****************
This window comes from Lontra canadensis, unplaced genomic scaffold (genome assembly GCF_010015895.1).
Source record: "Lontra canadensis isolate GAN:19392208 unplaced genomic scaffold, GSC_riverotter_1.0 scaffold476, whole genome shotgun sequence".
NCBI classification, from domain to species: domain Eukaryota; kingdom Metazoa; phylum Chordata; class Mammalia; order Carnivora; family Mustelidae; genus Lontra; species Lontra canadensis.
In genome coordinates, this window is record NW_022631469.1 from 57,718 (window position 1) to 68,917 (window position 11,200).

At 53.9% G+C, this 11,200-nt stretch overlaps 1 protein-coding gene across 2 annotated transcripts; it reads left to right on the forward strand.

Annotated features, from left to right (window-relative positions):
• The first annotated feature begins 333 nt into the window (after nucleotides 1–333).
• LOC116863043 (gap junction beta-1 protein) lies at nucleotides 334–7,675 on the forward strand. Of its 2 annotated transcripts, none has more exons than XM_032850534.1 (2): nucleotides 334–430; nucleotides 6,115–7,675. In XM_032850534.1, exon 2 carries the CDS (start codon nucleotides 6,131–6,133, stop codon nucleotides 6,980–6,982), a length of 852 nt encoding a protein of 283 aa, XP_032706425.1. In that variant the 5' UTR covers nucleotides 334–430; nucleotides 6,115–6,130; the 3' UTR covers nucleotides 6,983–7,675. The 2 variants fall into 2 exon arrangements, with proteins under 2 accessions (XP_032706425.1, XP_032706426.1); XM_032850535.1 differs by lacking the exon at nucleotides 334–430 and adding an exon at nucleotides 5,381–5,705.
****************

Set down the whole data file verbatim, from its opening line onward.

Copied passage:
This window comes from Lontra canadensis, unplaced genomic scaffold (genome assembly GCF_010015895.1).
Source record: "Lontra canadensis isolate GAN:19392208 unplaced genomic scaffold, GSC_riverotter_1.0 scaffold476, whole genome shotgun sequence".
NCBI classification, from domain to species: domain Eukaryota; kingdom Metazoa; phylum Chordata; class Mammalia; order Carnivora; family Mustelidae; genus Lontra; species Lontra canadensis.
In genome coordinates, this window is record NW_022631469.1 from 57,718 (window position 1) to 68,917 (window position 11,200).

At 53.9% G+C, this 11,200-nt stretch overlaps 1 protein-coding gene across 2 annotated transcripts; it reads left to right on the forward strand.

Annotated features, from left to right (window-relative positions):
• The first annotated feature begins 333 nt into the window (after nucleotides 1–333).
• LOC116863043 (gap junction beta-1 protein) lies at nucleotides 334–7,675 on the forward strand. Of its 2 annotated transcripts, none has more exons than XM_032850534.1 (2): nucleotides 334–430; nucleotides 6,115–7,675. In XM_032850534.1, exon 2 carries the CDS (start codon nucleotides 6,131–6,133, stop codon nucleotides 6,980–6,982), a length of 852 nt encoding a protein of 283 aa, XP_032706425.1. In that variant the 5' UTR covers nucleotides 334–430; nucleotides 6,115–6,130; the 3' UTR covers nucleotides 6,983–7,675. The 2 variants fall into 2 exon arrangements, with proteins under 2 accessions (XP_032706425.1, XP_032706426.1); XM_032850535.1 differs by lacking the exon at nucleotides 334–430 and adding an exon at nucleotides 5,381–5,705.